Tobacco lays waste to the environment, besides killing 8 million people a year – UN health agency
Tobacco not only kills over eight million people a year, but its consumption also has a devastating impact on the environment.
That’s the message on World No Tobacco Day, marked on 31 May, from the UN health agency which warned that tobacco products are linked to deforestation and biodiversity loss. “The tobacco industry is one of the world’s worst polluters, causing deforestation, water waste, air pollution, and littered beaches, parks and city sidewalks,” said Dr. Ruediger Krech, Director of Health Promotion at the World Health Organization (WHO).
To put it into perspective, Dr. Krech explained that “the trees cut down to make way for tobacco growing make up five per cent of global deforestation. An area roughly half the size of Cap Verde disappears every year.” That is a total of 600 million trees chopped down, with 84 million tons of carbon dioxide released into the air, and 22 billion tons of water -that’s about 9 million Olympic-sized swimming pools- used globally to make cigarettes according to WHO.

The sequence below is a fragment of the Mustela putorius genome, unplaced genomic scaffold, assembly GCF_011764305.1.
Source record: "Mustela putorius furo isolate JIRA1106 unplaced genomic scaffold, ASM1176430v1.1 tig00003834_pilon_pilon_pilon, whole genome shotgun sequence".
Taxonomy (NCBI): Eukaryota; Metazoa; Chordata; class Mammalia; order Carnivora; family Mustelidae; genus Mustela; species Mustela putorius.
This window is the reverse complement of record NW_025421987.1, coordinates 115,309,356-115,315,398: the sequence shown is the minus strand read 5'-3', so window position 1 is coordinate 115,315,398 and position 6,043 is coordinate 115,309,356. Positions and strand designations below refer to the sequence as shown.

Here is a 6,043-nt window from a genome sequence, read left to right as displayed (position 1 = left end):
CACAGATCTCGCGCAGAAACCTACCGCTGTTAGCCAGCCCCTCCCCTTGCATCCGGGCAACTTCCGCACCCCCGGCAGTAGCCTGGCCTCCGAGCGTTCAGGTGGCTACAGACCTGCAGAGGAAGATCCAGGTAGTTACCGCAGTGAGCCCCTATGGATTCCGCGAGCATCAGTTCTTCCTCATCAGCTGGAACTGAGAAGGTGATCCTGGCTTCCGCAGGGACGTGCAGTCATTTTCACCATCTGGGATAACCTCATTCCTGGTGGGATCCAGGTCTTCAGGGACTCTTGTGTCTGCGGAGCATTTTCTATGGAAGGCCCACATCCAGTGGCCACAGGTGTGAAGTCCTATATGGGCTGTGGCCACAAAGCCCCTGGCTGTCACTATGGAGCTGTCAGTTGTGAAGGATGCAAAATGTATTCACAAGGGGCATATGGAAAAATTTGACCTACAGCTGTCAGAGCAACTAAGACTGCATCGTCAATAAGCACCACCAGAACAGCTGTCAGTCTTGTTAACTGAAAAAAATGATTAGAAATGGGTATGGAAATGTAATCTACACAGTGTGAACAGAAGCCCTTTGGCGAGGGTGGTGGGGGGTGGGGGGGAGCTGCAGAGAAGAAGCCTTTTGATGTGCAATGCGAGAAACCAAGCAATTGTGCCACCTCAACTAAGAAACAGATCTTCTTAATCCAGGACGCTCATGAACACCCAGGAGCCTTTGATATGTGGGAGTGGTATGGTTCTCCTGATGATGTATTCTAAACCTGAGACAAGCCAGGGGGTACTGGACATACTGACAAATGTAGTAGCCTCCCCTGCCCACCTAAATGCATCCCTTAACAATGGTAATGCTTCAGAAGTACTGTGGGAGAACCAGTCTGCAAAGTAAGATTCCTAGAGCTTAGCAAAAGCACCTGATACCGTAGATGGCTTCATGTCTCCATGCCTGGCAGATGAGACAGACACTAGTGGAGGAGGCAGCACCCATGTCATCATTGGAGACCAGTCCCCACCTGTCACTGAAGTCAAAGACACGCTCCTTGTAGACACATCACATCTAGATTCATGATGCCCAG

Make tobacco industry accountable
Cigarettes and e-cigarettes are the primary contributors to the build-up of plastic pollution. Non-biodegradable cigarette butts are the most discarded waste item worldwide and the second-highest form of plastic pollution. With no evidence that filters have any proven health benefits, WHO is calling on policymakers to ban cigarette filters and to make the industry more accountable for the damage it is causing.
“WHO urges countries to create legislation enforcing the tobacco industry to be responsible for cleaning up their deadly tobacco products and paying for damaging the environment. This would spare $240 million for German taxpayers every year, $760 million for Indian taxpayers, and $2.6 billion for Chinese,” Doctor Krech explained.
He added: “Governments should immediately stop subsidizing tobacco growth. Annually, this deadly industry is subsidized with $500 billion which is also taxpayers’ money”.
Countries like France and Spain and cities like San Francisco, in the US have taken a stand. Following the “polluter pays” principle, they have successfully implemented “extended producer responsibility legislation” which makes the tobacco industry responsible for clearing up the pollution it creates. WHO has urged countries and cities to follow this example, while also supporting tobacco farmers to switch to sustainable crops, implement strong tobacco taxes and offer support services to help people quit smoking.